The who’s who of the racing world have enjoyed a spectacular lunch at the Sky Garden in London today, and while we’re sure there would have been a lovely spread, there were more important matters at hand.
The weights for this year’s Crabbies Grand National have been released and we see this as the opportune moment to start wading through the bumper field to put together our shortlist.
We’ve looked over the stats from recent renewals to bring to you our 10 leading candidates as things stand.
Keep your eyes peeled for a recap after the Cheltenham Festival, but right now, here are the trends we need to be aware of when narrowing down the field:
– Over two-thirds of horses placed in the race since 2009 have carried at least 10-10
– In the last 15 years 58 of the 60 horses to make the frame were aged between eight and 11
– Nine of the last 10 winners had previously won a chase worth at least £29k
– The last 14 winners had won or been placed in a chase with at least 15 runners
– Since 2011, 65 per cent of placed horses had finished in the first four in either the Aintree, Welsh, Scottish or Irish Grand National
So there you have it. We are looking for a horse higher in the weights, aged between eight and 11, that has gone well in big fields before (preferably in a National of some sort) and has brought in the dough for connections.
Here’s our top 10:
Backed into 7/1 last year, probably due to the AP McCoy factor, Jonjo O’Neill’s charged travelled best of all turning into the straight.
The former Irish Grand National winner faded back into fifth that day, but subsequent reports were that the nine-year-old wasn’t right for some time after that.
With a second run of the season over hurdles pencilled in for Saturday, expect this dour stayer to be available at much tastier prices this time round.
Staying trips look to be his game with victory in the Midlands National last March followed up with a gallant second place in the Scottish equivalent at Ayr.
Two disappointing runs over these fences must be forgiven but he’s a massive chance over this longer trip.
Jim Dreaper’s chasers have been in decent form this season with over one-third of runs resulting in either a first or second-placed finish.
Oliver Sherwood’s Grand National hero shouldered 11-09 to victory last year, more weight than any horse since Red Rum in 1974, and will only have to carry one pound more this time round.
Without a win in three runs this term, the Aintree spectacular has obviously been the target since winning the race 12 months ago, and he must be respected as favourite.
At aged nine, there is every possibility he still has more to give.
Another JP McManus-owned gelding that has run well in the race before, finishing third in 2014.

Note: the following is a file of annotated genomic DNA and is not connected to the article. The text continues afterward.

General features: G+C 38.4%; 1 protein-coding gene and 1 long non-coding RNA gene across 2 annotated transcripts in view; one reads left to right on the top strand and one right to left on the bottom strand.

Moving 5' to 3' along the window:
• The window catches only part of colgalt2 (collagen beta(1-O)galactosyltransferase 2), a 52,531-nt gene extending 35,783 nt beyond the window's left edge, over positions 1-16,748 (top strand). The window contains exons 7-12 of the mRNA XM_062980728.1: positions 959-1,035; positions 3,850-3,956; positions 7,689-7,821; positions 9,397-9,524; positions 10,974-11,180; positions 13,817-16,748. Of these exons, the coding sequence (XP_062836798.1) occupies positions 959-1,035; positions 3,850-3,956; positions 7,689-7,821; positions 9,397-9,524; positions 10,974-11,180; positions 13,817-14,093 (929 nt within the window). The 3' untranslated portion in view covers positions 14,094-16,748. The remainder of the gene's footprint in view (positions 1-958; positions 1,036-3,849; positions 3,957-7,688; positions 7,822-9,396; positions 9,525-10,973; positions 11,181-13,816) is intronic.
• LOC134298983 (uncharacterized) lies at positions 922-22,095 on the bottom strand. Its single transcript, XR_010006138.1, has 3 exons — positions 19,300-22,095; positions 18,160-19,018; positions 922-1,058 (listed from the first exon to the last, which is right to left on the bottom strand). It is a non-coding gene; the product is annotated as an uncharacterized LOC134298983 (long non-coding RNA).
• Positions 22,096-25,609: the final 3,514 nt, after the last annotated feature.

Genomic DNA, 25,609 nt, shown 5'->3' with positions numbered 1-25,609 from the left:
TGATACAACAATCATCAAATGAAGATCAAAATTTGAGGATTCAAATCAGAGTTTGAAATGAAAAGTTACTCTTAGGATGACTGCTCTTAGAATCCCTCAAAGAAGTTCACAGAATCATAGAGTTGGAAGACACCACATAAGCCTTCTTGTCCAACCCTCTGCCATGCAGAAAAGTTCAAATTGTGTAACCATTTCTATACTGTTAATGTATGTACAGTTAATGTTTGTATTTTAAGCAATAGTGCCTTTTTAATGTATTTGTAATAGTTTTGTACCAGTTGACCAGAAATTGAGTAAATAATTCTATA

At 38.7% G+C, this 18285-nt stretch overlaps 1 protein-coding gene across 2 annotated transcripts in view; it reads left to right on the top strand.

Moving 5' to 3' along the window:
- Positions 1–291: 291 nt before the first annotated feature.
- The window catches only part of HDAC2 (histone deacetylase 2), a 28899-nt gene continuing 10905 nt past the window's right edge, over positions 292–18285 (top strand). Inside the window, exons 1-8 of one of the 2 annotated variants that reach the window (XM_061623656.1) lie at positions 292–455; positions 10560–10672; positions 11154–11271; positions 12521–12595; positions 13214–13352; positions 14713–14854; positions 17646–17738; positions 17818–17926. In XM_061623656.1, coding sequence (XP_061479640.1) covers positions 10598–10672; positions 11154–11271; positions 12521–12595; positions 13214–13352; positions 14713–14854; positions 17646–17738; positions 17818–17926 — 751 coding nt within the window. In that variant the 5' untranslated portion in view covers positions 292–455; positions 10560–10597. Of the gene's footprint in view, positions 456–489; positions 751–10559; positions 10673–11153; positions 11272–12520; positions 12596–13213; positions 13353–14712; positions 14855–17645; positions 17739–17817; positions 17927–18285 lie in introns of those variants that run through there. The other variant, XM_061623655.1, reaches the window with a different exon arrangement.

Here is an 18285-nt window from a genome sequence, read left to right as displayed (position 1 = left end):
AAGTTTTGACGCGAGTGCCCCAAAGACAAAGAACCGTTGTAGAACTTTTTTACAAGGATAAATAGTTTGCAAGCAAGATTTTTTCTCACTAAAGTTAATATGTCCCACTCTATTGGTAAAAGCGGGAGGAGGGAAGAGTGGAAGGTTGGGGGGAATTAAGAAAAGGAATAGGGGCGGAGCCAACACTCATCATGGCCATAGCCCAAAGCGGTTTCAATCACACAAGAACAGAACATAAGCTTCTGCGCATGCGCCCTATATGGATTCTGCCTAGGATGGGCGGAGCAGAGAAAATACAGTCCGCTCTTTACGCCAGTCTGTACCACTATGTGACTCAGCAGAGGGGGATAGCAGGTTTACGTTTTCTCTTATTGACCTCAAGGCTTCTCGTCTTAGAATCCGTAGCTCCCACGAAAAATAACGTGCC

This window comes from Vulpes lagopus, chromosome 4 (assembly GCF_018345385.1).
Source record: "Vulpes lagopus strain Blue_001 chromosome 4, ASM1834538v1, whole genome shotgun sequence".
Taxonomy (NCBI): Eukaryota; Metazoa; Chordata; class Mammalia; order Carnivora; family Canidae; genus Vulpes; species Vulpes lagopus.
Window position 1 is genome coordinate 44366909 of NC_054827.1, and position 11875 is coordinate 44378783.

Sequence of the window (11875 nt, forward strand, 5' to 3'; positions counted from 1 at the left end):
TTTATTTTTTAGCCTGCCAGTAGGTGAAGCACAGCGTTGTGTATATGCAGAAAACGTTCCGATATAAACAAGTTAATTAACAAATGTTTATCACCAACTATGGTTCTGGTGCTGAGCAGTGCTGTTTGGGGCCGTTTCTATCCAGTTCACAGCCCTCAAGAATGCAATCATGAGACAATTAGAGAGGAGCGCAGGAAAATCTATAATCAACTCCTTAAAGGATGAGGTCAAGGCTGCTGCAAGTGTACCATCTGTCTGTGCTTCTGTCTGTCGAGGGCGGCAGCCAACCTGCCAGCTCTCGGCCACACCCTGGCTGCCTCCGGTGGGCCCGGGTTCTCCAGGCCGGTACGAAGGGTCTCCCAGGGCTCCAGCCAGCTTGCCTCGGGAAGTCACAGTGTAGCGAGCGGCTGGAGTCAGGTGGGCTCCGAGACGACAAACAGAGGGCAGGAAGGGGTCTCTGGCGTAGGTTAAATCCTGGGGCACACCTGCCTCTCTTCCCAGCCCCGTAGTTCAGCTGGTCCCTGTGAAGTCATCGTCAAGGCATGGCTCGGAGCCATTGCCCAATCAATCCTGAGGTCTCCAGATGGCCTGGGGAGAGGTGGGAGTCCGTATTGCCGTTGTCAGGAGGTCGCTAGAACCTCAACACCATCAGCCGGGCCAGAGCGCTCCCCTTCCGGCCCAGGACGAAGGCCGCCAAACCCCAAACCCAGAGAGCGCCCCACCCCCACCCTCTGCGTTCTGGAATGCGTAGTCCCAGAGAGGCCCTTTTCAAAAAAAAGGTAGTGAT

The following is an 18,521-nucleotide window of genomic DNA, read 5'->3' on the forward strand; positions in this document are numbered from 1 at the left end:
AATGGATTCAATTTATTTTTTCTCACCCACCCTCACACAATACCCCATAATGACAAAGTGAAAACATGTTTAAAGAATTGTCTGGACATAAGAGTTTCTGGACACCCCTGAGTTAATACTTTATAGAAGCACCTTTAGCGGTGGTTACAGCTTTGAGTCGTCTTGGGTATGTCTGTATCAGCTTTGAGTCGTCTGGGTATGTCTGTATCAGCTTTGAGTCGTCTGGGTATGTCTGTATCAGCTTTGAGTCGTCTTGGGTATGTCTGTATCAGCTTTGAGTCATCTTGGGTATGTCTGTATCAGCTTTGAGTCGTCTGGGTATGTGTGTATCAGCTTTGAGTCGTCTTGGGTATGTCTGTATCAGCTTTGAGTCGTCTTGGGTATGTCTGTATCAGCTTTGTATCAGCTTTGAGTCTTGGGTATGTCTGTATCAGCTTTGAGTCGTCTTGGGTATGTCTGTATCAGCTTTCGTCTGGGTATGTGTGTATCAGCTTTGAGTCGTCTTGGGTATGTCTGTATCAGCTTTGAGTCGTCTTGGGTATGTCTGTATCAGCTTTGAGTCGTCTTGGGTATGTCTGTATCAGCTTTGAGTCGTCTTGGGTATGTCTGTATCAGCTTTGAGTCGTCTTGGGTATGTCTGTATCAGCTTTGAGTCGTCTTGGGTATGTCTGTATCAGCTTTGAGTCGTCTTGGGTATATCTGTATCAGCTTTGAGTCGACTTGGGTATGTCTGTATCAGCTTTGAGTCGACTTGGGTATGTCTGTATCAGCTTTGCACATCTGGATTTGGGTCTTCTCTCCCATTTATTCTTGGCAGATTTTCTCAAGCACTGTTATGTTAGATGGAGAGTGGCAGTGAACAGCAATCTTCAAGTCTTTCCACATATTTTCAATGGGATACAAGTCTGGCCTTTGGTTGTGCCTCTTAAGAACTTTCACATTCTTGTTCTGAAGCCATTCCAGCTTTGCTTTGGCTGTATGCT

Martin Brassil’s charge missed all of last season through injury, but has returned for two adequate runs over hurdles this time round.
He will need to prove that he still retains the ability of two years ago, but with his mark well protected, he could put up another bold show.
The majority of his last five runs have been poor but Paul Nicholls’ charge does tick all the boxes as far as the trends go.
He finished fifth on Merseyside off a mark of 156 in 2014 so might be well enough treated to make the frame once again.
Conditions are likely to be key, with very few of his best runs coming with too much cut in the ground.
Mark Walsh was contemplating pulling up his mount turning for home in the Irish Gold Cup but the 10-year-old came alive in the latter stages at Leopardstown.
The way in which he stayed on up the home straight to claim a second Grade 1 triumph suggests that this bigger test of stamina will be right up his street.
The prescence of Many Clouds and/or Don Poli in the race could see him avoid having to carry top-weight.
Houblon Des Obeaux
Venetia Williams was left questioning why it took her so long to put cheekpieces on her nine-year-old after he blitzed the field in the Denman Chase last weekend.
After a disappointing season up to that point, it was refreshing to see the former Hennessy runner-up get his head in front for the first time in over two years.
He stays the trip, but will have to avoid any jumping errors that could halt his momentum.
Kerry Lee seemingly cannot do any wrong since taking the reins from her father at their Herefordshire yard, with three Graded wins to date.
One of those came courtesy of a mud-loving performance from Mountainous in the Welsh Grand National.
A faller in this race mid-way through in 2014, he can go further and get closer this time round, especially if Liverpool gets plenty of rain in the build up.
Mouse Morris’ gelding has shown just how good a horse he can be at times this season, finishing third in the Hennessy Gold Cup before running Don Poli close in the Lexus.
He can throw in the odd stinker though and will have to be on a going day to deliver his best and improve on his 16th placed finish 12 months ago.
He is a Grade 1 winner though and nearly fits the bill as a horse to go well in the big one.
Fourth in the race for the past two years, Fergal O’Brien’s horse knows what it takes to get around the unique jumping test that is the Grand National.
His owners have been blessed with horses running well in the past, with Cappa Bleu and State of Play both placing in the race without winning it.
Their representative has been dropped a pound this time round and he could be set for another bold showing.
All odds and markets correct as of the date of publishing